After a couple weeks of field work in my first year, two months of field work last year, and nearly three months of field work this year, I’ll have sampled over 200 birds. Over the course of my dissertation, I will probably have sampled in the neighborhood of 400 birds. Why so many? First off, the hybrid zone is a lot larger than any of us anticipated, and sample size will thus need to increase. Also, using a technique called admixture mapping, we’re going to try to find the genes responsible for the pendulum display in Allen’s Hummingbird using recombination that takes place in the hybrid zone. If you have pure Allen’s and pure Rufous interbreed, a hybrid’s genome will include the genetic makeup of both species. Because of this, only bits and pieces of the phenotypes expressed by a “pure parent” might be present, as is the case with the pendulum display. So, we’re looking to correlate the genomes of hybrid birds with the different elements of the pendulum display they perform, and determine how it might have evolved.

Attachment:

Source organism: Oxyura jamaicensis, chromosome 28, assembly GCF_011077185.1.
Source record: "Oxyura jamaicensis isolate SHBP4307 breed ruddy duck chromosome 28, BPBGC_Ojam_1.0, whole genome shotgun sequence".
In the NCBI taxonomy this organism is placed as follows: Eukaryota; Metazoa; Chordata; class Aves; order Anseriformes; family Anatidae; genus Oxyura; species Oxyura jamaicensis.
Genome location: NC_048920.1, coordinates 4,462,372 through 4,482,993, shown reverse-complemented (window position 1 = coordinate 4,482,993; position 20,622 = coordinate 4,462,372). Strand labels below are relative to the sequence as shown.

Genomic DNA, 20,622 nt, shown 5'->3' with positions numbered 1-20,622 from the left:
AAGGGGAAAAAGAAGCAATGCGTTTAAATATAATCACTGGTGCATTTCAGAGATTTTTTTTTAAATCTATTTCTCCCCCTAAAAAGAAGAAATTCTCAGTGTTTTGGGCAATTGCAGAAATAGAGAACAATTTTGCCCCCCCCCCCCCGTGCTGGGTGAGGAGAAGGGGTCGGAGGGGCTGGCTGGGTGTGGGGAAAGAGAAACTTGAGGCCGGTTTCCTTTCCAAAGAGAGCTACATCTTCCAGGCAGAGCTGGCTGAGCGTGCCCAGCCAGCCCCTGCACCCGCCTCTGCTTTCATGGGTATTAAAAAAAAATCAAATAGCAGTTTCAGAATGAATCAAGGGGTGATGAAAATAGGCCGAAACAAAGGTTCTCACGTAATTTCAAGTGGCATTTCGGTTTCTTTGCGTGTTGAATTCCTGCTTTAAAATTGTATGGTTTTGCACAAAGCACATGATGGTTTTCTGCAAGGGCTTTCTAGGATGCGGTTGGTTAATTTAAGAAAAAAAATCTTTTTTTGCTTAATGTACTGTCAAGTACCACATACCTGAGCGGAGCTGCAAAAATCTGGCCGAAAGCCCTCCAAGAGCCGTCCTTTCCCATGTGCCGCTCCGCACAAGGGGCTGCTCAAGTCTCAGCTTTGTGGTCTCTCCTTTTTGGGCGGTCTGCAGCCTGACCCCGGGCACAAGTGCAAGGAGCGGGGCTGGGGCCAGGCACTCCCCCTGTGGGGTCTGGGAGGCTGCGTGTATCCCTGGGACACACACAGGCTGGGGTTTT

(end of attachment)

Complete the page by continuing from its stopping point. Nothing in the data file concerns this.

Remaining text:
Sometimes territorial male hummingbirds I’m getting courtship data from will visit feeders as often as every five minutes. Hummingbirds feed about 14 times an hour because of their extremely high metabolic rates, so some of these guys are getting most of the nectar in their diet from my feeders! When a hummingbird consumes nectar, it fills its crop, which is a storage space for food in birds. Often an individual will perch somewhere for a short while following feeding. This is so the crop can empty and digest the food into its system. Once the crop is about half full, the bird will go feed again. When a bird doesn’t go to a feeder, it can seem impossible to catch it. That’s where mist nets can be useful. A few weeks ago, we built a mist net that has been working out well in catching target birds that won’t visit the feeders. When a bird flies into a mist net, it gets tangled in the net and is typically stuck until safely removed by somebody (with no harm done to the bird). Lots of pictures and videos to share when things start slowing down, including a video of myself and the lab tech at UCR (David) catching a bird using such a net.